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Rights-based Approach

As lawyers working in the justice sector, all our interventions naturally follow a rights-based approach pursuant to rights enshrined in the laws of Afghanistan. In the absence of a right, we often interpret the law in favour of a right, or otherwise, advocate for new legislation on the same.


In cases involving gender-based violence and discrimination, all of our cases are argued on the basis of non-discrimination pursuant to Article 22 of the Afghanistan Constitution and relevant laws. We draw from CEDAW jurisprudence and gender-equal interpretations of Islamic law.


In addition to our substantive work, we also run our practice using 3 rights-based principles set out in our Legal Practice Standards: (1) Participation (2) Accountability and (3) Intersectionality. Click the button below to learn more.



Participation: Victims have the right to know their rights; know how to claim their rights and; participate in shaping the decisions that impact on their rights.


Case work

According to our Legal Practice Standards, we must involve our clients at all stages of their case. All actions have to be preceded by client instructions, contemporaneously taken in writing and filed. Case theories have to be approved by clients. All case updates have to be timely communicated to clients. All client meetings and phone calls have to be noted in the file. For clients who cannot read and write, it is mandatory for lawyers to read out key documents to clients to ensure that they understand their case and are informed in their instructions to us. Supervisors have to conduct monthly check-ins with clients. At the end of each case, clients are interviewed and they fill out a form to provide feedback.



We train clients, survivors and their communities to self-organise and use simple technology to document and preserve evidence for future litigation. Our clients are our partners - not beneficiaries. We will involve them in the design and execution of our work. ​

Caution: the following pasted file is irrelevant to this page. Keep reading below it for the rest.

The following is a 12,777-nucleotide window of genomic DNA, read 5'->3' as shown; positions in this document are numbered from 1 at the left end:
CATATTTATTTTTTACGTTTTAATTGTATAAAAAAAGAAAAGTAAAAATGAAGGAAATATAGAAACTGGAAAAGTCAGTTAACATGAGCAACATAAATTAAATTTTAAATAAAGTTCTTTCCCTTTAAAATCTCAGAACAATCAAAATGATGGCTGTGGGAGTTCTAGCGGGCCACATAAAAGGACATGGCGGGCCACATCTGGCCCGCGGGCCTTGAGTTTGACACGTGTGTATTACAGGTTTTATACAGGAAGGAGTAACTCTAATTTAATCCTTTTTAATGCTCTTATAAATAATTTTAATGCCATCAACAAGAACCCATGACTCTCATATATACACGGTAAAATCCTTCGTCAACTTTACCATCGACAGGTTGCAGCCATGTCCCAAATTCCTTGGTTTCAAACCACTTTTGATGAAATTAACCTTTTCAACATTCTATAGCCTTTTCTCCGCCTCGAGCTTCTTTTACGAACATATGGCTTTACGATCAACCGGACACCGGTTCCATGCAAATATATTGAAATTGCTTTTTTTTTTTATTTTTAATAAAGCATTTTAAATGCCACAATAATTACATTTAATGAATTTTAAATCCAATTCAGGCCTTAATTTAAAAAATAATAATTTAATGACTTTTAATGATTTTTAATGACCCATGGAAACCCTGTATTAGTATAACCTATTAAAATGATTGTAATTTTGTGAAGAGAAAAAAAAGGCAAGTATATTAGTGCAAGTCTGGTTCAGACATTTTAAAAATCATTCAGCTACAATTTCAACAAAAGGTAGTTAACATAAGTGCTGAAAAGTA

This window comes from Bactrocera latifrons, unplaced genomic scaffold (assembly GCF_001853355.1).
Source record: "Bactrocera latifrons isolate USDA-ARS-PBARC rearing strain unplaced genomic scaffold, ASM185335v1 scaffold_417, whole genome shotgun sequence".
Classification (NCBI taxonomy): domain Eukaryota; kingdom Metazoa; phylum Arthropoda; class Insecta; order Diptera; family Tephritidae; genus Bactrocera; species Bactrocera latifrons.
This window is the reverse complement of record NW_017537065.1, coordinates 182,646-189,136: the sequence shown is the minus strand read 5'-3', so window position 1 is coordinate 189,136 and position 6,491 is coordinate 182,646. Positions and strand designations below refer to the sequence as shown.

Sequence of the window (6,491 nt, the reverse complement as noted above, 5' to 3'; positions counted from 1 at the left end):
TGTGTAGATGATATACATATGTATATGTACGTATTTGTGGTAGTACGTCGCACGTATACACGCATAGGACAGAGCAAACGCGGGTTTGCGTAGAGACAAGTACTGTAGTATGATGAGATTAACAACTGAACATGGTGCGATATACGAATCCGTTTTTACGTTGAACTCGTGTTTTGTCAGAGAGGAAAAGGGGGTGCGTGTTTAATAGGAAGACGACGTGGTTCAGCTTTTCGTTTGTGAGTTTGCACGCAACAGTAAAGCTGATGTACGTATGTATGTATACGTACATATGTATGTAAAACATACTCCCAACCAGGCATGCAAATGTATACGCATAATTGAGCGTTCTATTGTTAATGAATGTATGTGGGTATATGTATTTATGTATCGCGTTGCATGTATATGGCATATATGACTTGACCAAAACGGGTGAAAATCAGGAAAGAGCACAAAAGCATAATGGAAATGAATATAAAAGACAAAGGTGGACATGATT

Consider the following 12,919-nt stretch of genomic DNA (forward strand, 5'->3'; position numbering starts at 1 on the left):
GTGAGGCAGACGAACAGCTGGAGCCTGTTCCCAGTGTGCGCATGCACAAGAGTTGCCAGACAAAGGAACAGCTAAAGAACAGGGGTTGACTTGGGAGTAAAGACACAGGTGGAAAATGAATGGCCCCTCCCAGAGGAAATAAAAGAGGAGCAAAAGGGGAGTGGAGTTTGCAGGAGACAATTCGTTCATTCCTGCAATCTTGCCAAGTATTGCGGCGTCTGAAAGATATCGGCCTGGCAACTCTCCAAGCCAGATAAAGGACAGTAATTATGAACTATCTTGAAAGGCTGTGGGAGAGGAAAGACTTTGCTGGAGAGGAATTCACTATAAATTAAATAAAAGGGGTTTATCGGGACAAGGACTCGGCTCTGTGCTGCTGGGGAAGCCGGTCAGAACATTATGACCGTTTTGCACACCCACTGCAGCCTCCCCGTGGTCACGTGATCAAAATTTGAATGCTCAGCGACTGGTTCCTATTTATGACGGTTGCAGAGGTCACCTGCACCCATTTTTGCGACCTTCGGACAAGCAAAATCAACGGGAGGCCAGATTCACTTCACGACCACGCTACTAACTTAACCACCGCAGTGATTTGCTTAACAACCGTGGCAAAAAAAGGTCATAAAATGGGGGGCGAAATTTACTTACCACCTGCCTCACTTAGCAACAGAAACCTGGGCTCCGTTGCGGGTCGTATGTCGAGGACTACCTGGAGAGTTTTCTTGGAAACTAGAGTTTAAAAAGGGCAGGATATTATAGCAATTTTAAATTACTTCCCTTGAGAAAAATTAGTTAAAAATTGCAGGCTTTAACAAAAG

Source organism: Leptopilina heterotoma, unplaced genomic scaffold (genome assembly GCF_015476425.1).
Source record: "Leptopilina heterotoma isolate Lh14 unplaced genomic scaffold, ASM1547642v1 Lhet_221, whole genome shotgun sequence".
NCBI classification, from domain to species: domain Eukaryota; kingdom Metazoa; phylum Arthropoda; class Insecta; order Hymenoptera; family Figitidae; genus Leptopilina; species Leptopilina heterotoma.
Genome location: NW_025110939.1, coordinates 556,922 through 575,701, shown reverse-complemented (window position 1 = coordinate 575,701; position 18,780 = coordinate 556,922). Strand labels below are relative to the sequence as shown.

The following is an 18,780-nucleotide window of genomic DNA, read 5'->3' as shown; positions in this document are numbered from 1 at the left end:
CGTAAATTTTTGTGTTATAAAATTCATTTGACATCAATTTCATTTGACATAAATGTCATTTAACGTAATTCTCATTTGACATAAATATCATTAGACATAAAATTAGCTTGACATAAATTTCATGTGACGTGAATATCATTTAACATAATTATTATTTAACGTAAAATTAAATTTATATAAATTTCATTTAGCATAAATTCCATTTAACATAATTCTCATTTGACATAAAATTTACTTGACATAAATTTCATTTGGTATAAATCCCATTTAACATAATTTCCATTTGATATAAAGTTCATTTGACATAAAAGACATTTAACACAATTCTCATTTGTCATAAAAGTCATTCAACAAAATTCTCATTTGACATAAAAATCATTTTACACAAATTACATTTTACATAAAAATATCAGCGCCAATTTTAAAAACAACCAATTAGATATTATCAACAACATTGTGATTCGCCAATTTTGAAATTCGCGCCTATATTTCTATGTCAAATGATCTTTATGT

National-level advocacy

To ensure clients and/or their communities have a voice at the table, we facilitate their access to authorities through letter-writing and close-door meetings. 



Accountability: As cause-lawyers, our duty extends beyond case work. We monitor the implementation of selected laws and regulations and hold the government to account for any dereliction of duty and breach of rights.


We ensure that civil society, the public and survivors are aware of the remedies they are entitled to. We send official letters to the government; we meet with legal advisors of the President and Vice President. We exhaust all non-legal means to get things done quickly and effectively. We are activist-lawyers. This means, beyond representation, either we use the justice process to change things or we campaign to change the process.


Appreciating that our government is faced with extremely tough security challenges and staff are under-resourced and under-capacitated, we always extend our hand to help the government comply with their obligations – without compromising on accountability. We will challenge and encourage authorities to practise a gender and survivor-centered approach to justice. This is our idea of peaceful resistance.​​



Intersectionary & Non-Discrimination

Intersectionality & Non-discrimination: All forms of discrimination must be prohibited, prevented or eliminated. We use an intersectional approach to discrimination, recognizing that certain groups suffer from a combination of various oppressions which, together, produce something unique and distinct from any one form of discrimination standing alone.


We represent and safeguard our clients with that awareness. In particular, at client intake, we conduct a profile assessment of the client to determine the same.


These principles are integrated into our policymaking, as well as, in the day-to-day running of our organisation.


  • We believe that women are the owners of the decisions relating to their lives.

  • We will go the extra mile to make sure that survivors with added vulnerabilities (the disabled, the ill, the old, rural women, minority groups and trafficked women) are aware of their options and are able to access justice and other support services. 

  • We will not discriminate on the basis of ethnic group, nationality, political alliance, class status, family background, religion and age. 

  • We will serve our communities and encourage their participation in political and social life.

  • We believe in solidarity between women and men and we understand that women are part of their communities, and this matters.

  • We strive to be a transparent and accountable organization; to each other, to our clients, to the organizations who work with us, and to those who audit us.

  • We promote a culture of learning, creativity and openness. We choose to be good to each other, and, to be honest about our differences.

  • We will be thorough and conscientious in our work.

  • We encourage people around us to be self-reflective, honest and brave.

  • We will go the extra mile to empower women especially young leaders to be educated, experienced, learned and to be the best they can be in their work.

  • We will act in the best interest of our clients and always put their choices, decisions and safety at the forefront of our legal work. We will safeguard what they share with us in confidence and act professionally as officers of the court.


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